Filing 41

ORDER ADOPTING 39 Report and Recommendations; and GRANTING 30 Motion for Summary Judgment. Ordered by CHIEF DISTRICT JUDGE MARC T TREADWELL on 6/3/2021. (kat)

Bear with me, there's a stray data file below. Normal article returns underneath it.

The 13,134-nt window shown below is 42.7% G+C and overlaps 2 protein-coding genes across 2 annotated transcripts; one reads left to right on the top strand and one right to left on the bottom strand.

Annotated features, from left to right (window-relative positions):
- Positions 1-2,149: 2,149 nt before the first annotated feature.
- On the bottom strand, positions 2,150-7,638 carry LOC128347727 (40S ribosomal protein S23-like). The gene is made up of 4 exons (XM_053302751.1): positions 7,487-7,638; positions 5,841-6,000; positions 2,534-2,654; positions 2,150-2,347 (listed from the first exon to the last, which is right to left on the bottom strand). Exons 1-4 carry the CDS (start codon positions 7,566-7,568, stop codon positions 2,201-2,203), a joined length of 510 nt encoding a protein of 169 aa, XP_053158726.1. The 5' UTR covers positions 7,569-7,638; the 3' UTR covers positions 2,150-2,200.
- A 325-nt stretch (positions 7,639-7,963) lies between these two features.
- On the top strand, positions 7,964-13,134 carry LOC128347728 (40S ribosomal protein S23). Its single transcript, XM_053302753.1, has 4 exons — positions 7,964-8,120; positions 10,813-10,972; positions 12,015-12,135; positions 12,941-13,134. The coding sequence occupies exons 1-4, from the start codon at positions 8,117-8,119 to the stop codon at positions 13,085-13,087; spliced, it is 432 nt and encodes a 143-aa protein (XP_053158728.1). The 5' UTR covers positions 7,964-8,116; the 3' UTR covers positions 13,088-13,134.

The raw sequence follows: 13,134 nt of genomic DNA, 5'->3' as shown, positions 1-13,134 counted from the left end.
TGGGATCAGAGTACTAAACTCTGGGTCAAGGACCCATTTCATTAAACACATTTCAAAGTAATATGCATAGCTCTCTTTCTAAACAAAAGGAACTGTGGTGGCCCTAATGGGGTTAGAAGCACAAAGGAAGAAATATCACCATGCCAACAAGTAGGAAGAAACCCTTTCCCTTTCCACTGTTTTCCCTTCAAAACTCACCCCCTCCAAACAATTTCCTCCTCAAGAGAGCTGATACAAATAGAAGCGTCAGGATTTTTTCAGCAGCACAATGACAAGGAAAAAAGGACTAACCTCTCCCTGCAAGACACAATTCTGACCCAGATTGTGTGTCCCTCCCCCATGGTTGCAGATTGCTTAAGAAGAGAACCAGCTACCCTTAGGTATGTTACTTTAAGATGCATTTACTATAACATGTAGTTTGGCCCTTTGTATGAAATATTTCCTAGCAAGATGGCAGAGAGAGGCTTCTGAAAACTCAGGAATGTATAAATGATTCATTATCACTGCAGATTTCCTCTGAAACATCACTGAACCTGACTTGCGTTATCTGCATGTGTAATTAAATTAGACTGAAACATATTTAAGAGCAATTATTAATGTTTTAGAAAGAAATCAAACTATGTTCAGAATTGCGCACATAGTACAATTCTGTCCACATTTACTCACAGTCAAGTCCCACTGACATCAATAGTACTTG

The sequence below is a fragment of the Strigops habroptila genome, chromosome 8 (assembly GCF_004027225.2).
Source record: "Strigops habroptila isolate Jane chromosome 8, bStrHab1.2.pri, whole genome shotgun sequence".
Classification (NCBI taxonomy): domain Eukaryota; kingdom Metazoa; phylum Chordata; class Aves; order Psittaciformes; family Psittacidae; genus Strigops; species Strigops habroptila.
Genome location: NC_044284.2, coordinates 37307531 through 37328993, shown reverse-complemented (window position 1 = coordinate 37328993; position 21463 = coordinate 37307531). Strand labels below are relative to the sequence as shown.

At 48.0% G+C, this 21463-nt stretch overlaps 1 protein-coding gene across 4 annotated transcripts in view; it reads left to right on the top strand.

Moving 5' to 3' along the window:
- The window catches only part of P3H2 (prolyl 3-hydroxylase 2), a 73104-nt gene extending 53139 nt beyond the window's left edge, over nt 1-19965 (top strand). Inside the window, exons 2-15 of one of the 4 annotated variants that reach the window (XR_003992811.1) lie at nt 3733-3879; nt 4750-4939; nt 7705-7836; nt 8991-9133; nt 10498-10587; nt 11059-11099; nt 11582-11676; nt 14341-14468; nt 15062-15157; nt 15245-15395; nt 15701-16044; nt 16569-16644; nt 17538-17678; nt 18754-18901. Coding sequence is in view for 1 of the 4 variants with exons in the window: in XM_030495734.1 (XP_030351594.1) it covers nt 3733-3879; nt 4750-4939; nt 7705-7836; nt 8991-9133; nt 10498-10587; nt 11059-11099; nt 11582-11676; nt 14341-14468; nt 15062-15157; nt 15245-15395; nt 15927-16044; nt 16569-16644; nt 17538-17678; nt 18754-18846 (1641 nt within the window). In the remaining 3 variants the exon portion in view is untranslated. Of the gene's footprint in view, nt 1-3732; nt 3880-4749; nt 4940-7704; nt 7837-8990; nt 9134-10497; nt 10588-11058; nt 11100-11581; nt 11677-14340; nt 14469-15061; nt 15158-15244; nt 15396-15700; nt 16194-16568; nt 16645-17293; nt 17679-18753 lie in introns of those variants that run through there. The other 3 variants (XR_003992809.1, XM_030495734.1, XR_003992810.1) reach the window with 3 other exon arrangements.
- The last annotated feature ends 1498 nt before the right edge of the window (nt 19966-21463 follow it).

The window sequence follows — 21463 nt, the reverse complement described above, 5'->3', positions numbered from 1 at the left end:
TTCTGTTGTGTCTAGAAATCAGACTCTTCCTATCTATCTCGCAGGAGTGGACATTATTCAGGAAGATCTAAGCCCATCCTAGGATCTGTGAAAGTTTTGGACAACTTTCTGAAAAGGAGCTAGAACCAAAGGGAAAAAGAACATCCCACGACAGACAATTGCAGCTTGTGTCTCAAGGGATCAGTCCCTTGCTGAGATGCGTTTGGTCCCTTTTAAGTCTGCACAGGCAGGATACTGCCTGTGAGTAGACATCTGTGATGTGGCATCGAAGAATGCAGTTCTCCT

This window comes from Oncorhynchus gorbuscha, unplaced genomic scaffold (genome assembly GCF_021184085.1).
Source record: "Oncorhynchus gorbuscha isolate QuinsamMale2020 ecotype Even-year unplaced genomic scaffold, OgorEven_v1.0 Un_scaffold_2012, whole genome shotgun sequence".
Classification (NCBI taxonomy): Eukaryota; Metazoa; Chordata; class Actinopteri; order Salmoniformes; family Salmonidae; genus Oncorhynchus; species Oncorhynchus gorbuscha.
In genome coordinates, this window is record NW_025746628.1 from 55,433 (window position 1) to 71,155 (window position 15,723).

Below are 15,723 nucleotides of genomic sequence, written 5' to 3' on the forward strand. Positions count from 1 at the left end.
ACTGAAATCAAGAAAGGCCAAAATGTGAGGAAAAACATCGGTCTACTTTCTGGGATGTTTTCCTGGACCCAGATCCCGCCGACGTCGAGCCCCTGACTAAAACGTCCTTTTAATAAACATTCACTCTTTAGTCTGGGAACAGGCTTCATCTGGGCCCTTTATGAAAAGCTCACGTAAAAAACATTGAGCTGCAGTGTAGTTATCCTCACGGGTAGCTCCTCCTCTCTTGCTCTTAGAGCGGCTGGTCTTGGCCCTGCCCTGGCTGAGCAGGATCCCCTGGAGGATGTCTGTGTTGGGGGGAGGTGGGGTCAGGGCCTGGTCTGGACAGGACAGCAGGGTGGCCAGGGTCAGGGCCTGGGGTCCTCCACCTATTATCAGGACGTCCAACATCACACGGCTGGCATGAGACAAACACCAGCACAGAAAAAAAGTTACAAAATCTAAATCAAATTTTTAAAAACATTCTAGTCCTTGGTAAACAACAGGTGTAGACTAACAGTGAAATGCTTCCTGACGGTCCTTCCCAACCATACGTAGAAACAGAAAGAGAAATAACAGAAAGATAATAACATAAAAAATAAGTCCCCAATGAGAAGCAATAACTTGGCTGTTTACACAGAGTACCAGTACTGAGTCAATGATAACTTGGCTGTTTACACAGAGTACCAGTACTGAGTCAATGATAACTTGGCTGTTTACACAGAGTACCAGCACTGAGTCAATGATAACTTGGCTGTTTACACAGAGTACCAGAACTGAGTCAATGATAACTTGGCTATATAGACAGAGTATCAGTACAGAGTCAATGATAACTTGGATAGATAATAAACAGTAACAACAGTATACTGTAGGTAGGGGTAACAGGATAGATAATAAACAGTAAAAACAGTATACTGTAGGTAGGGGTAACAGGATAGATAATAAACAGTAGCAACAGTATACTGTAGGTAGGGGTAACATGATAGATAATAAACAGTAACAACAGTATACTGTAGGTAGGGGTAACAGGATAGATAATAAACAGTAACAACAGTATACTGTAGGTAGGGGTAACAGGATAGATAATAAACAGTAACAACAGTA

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IN THE UNITED STATES DISTRICT COURT FOR THE MIDDLE DISTRICT OF GEORGIA MACON DIVISION ROBERT L. MERIWETHER, Plaintiff, v. JESSICA BATTLE, Defendant. __________________ ) ) ) ) ) ) ) ) ) ) ) ) CIVIL ACTION NO. 5:19-CV-285 (MTT) ORDER United States Magistrate Judge Charles H. Weigle recommends granting Defendant Jessica Battle’s motion for summary judgment. Doc. 39. Plaintiff Robert Meriwether has objected, so pursuant to 28 U.S.C. § 636(b)(1), the Court has thoroughly considered Meriwether’s objections and made a de novo determination of the portions of the Recommendation to which he objects. Meriwether makes three arguments why the Recommendation should not be adopted by the Court. Doc. 40. First, Meriwether argues that he did not consent to the Magistrate Judge ruling on any proceedings and “therefore any order made by the Magistrate Judge should be dismissed and not accepted.” Id. at 1. However, Meriwether’s consent was not required for the Magistrate Judge to issue a Recommendation. 28 U.S.C. § 636(b)(1) states that a magistrate judge may be designated to submit “recommendations for the disposition” of motions for summary judgment. 28 U.S.C. 636(b)(1)(A)-(B). Moreover, Local Rule 72 states that magistrate judges in this district are authorized to conduct proceedings in prisoner § 1983 cases and to submit Recommendations on dispositive pretrial matters. M.D. Ga. L.R. 72. Accordingly, Meriwether’s consent was not needed for the Magistrate Judge to submit a Recommendation on Battle’s motion for summary judgment. Second, Meriwether argues that there are genuine issues of material fact, and thus summary judgment is inappropriate. Doc. 40 at 1-2. However, Meriwether appears to be merely disagreeing with the Magistrate Judge’s conclusion drawn from facts that are not in dispute. For example, Meriwether argues that summary judgment should be denied because Battle did not refer him to a specialist from February 2016 to August 2016, despite his medical condition not improving. Doc. 40 at 2. This is not disputed, and the Magistrate Judge thoroughly addressed why this fact, viewed in the light most favorable to Meriwether, does not preclude Battle’s motion for summary judgment. Doc. 39 at 5-6. Finally, Meriwether argues that the Recommendation should not be accepted because in extreme cases, courts have acknowledged that “bad judgment by medical personnel can constitute deliberate indifference.” Doc. 40 at 3 (citing Adams v. Poag, 61 F.3d 1537, 1543-44 (11th Cir. 1995); Greeno v. Daley, 414 F.3d 645, 655 (11th Cir. 2005)). Meriwether is correct; the Eleventh Circuit has held that when a prisoner receives medical treatment only extreme cases of incompetence may result in deliberate indifference. Hoffer v. Sec’y, Fla. Dep’t of Corrs., 973 F.3d 1263, 1270 (11th Cir. 2020) (“With respect to prisoners’ medical care, in particular, we have held that the Eighth Amendment doesn’t require it to be perfect, the best obtainable, or even very good. Rather, we have emphasized, medical treatment violates the Eighth Amendment only when it is so grossly incompetent, inadequate, or excessive as to shock the -2- conscience or to be intolerable to fundamental fairness.”) (internal quotation marks and citations omitted). Here, Meriwether cannot establish that Battle’s treatment was so incompetent or was so inadequate that it “shocks the conscience” or that it is “intolerable to fundamental fairness.” Id. In conclusion, the Court has reviewed the Recommendation, and the Court accepts and adopts the findings, conclusions, and recommendations of the Magistrate Judge. The Recommendation (Doc. 39) is ADOPTED and made the order of the Court. Accordingly, Battle’s motion for summary judgment (Doc. 30) is GRANTED. SO ORDERED, this 3rd day of June, 2021. S/ Marc T. Treadwell MARC T. TREADWELL, CHIEF JUDGE UNITED STATES DISTRICT COURT -3-

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